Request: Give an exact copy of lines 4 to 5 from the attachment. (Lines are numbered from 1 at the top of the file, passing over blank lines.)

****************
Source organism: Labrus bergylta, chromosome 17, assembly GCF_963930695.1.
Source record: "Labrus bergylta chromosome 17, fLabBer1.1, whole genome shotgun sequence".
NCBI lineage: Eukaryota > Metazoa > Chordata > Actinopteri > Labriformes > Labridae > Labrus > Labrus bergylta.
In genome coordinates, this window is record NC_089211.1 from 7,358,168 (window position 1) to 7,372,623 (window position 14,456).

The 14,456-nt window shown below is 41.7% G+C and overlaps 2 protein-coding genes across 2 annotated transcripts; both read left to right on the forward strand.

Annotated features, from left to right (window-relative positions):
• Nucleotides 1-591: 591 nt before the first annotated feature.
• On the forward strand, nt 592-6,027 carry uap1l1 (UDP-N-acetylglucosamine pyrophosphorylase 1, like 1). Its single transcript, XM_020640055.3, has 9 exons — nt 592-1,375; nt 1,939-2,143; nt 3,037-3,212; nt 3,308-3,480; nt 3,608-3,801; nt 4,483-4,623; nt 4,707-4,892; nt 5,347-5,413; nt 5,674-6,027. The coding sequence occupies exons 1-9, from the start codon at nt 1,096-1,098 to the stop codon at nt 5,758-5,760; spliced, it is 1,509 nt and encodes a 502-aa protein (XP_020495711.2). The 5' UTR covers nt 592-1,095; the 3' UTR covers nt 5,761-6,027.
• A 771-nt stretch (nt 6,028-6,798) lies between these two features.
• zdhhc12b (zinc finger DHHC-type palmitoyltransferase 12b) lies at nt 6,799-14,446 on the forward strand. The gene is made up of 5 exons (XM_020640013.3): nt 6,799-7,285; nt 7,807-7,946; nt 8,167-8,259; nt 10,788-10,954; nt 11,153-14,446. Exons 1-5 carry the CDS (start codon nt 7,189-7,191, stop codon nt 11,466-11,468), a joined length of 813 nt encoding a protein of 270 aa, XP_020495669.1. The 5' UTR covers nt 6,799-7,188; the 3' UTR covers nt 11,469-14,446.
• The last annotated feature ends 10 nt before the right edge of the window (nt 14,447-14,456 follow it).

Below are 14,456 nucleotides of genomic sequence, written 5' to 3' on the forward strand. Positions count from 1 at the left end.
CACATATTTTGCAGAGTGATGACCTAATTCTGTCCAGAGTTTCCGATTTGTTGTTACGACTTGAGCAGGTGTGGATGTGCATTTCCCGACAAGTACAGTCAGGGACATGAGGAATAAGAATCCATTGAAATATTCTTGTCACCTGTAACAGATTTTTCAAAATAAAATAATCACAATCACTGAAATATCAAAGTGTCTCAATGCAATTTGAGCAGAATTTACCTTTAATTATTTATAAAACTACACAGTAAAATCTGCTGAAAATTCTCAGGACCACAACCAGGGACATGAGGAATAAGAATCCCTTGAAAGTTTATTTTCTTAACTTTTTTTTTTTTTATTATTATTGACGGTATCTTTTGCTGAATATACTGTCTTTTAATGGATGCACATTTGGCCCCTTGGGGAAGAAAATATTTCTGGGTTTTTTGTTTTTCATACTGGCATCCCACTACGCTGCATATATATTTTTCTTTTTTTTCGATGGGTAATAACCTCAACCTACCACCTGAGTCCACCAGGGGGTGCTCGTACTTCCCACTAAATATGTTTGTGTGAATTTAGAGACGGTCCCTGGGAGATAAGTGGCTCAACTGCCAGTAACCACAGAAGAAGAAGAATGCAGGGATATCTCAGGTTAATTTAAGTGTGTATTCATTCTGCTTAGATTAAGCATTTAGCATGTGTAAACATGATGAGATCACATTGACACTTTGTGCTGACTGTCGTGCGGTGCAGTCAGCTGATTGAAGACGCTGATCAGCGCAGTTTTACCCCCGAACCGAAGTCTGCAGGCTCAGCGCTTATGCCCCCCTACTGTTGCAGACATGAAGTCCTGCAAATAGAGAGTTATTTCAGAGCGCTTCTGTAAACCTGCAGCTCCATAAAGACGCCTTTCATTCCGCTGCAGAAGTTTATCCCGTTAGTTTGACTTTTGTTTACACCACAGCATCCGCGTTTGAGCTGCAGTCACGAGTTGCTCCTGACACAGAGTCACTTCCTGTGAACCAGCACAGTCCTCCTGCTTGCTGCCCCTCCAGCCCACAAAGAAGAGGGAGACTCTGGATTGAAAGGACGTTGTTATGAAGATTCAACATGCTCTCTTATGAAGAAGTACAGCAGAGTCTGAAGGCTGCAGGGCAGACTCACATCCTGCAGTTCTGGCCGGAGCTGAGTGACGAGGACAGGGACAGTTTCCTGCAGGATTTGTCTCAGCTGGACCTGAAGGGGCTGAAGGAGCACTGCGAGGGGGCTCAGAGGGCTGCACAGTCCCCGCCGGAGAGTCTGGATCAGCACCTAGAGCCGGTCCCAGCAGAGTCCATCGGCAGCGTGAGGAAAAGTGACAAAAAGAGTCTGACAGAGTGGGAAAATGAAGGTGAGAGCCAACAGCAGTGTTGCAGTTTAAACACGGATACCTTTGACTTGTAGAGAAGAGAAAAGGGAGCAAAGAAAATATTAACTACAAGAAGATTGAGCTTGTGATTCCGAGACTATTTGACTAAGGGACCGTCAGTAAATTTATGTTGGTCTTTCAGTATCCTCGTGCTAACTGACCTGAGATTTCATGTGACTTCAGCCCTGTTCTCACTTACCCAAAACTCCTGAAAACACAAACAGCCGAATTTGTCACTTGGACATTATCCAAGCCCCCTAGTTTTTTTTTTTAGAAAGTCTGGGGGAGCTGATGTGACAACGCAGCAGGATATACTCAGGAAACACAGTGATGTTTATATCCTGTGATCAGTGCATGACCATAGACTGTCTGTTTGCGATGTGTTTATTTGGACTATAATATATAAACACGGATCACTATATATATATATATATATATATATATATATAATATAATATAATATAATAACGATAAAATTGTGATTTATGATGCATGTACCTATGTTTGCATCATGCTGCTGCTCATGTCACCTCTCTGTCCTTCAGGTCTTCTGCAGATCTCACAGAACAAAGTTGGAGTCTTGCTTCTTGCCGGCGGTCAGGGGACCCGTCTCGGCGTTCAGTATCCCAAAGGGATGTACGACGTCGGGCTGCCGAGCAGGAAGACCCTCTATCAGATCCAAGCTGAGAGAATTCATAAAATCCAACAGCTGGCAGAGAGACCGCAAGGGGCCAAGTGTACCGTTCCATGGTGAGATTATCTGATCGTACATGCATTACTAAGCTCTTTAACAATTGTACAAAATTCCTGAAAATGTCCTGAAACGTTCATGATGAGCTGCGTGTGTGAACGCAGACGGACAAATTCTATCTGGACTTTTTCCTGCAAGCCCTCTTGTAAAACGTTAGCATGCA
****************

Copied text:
In genome coordinates, this window is record NC_089211.1 from 7,358,168 (window position 1) to 7,372,623 (window position 14,456).

The 14,456-nt window shown below is 41.7% G+C and overlaps 2 protein-coding genes across 2 annotated transcripts; both read left to right on the forward strand.